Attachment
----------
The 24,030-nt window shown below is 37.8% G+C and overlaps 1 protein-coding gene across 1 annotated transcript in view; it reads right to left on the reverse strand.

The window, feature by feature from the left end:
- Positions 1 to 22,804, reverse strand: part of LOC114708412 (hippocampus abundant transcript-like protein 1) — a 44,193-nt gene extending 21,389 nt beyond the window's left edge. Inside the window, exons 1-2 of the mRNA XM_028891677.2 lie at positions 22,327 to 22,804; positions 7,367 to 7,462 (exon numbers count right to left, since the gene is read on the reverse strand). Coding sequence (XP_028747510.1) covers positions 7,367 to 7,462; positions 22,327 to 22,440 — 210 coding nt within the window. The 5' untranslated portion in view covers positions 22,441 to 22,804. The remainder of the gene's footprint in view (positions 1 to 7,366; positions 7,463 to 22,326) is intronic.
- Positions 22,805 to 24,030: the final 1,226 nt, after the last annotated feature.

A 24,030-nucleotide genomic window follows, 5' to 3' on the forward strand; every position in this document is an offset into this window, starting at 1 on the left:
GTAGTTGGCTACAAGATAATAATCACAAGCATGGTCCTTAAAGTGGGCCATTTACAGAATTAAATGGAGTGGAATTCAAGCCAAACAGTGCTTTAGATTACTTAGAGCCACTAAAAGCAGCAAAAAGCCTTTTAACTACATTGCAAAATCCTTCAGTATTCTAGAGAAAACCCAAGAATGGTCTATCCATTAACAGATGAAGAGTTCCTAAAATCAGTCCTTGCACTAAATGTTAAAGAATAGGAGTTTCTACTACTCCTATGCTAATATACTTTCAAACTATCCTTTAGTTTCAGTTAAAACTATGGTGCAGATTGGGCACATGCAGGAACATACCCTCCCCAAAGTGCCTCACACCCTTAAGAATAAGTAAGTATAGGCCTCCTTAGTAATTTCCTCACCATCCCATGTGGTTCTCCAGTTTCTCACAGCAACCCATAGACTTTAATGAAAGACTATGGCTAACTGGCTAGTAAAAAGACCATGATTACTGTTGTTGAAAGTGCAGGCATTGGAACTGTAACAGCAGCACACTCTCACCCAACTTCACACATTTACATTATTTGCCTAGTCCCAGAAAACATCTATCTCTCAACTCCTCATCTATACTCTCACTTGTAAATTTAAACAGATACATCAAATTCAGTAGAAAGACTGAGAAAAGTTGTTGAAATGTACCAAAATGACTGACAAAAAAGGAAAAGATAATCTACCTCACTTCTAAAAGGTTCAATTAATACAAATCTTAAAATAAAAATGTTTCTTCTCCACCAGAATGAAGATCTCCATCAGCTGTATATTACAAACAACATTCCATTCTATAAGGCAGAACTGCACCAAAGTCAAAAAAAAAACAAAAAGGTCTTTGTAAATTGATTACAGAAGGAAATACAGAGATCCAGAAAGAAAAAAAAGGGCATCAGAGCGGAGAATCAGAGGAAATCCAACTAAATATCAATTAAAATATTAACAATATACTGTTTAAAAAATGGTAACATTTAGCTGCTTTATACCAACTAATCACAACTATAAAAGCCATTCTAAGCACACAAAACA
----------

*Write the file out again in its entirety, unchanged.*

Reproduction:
The 24,030-nt window shown below is 37.8% G+C and overlaps 1 protein-coding gene across 1 annotated transcript in view; it reads right to left on the reverse strand.

The window, feature by feature from the left end:
- Positions 1 to 22,804, reverse strand: part of LOC114708412 (hippocampus abundant transcript-like protein 1) — a 44,193-nt gene extending 21,389 nt beyond the window's left edge. Inside the window, exons 1-2 of the mRNA XM_028891677.2 lie at positions 22,327 to 22,804; positions 7,367 to 7,462 (exon numbers count right to left, since the gene is read on the reverse strand). Coding sequence (XP_028747510.1) covers positions 7,367 to 7,462; positions 22,327 to 22,440 — 210 coding nt within the window. The 5' untranslated portion in view covers positions 22,441 to 22,804. The remainder of the gene's footprint in view (positions 1 to 7,366; positions 7,463 to 22,326) is intronic.
- Positions 22,805 to 24,030: the final 1,226 nt, after the last annotated feature.

A 24,030-nucleotide genomic window follows, 5' to 3' on the forward strand; every position in this document is an offset into this window, starting at 1 on the left:
GTAGTTGGCTACAAGATAATAATCACAAGCATGGTCCTTAAAGTGGGCCATTTACAGAATTAAATGGAGTGGAATTCAAGCCAAACAGTGCTTTAGATTACTTAGAGCCACTAAAAGCAGCAAAAAGCCTTTTAACTACATTGCAAAATCCTTCAGTATTCTAGAGAAAACCCAAGAATGGTCTATCCATTAACAGATGAAGAGTTCCTAAAATCAGTCCTTGCACTAAATGTTAAAGAATAGGAGTTTCTACTACTCCTATGCTAATATACTTTCAAACTATCCTTTAGTTTCAGTTAAAACTATGGTGCAGATTGGGCACATGCAGGAACATACCCTCCCCAAAGTGCCTCACACCCTTAAGAATAAGTAAGTATAGGCCTCCTTAGTAATTTCCTCACCATCCCATGTGGTTCTCCAGTTTCTCACAGCAACCCATAGACTTTAATGAAAGACTATGGCTAACTGGCTAGTAAAAAGACCATGATTACTGTTGTTGAAAGTGCAGGCATTGGAACTGTAACAGCAGCACACTCTCACCCAACTTCACACATTTACATTATTTGCCTAGTCCCAGAAAACATCTATCTCTCAACTCCTCATCTATACTCTCACTTGTAAATTTAAACAGATACATCAAATTCAGTAGAAAGACTGAGAAAAGTTGTTGAAATGTACCAAAATGACTGACAAAAAAGGAAAAGATAATCTACCTCACTTCTAAAAGGTTCAATTAATACAAATCTTAAAATAAAAATGTTTCTTCTCCACCAGAATGAAGATCTCCATCAGCTGTATATTACAAACAACATTCCATTCTATAAGGCAGAACTGCACCAAAGTCAAAAAAAAAACAAAAAGGTCTTTGTAAATTGATTACAGAAGGAAATACAGAGATCCAGAAAGAAAAAAAAGGGCATCAGAGCGGAGAATCAGAGGAAATCCAACTAAATATCAATTAAAATATTAACAATATACTGTTTAAAAAATGGTAACATTTAGCTGCTTTATACCAACTAATCACAACTATAAAAGCCATTCTAAGCACACAAAACA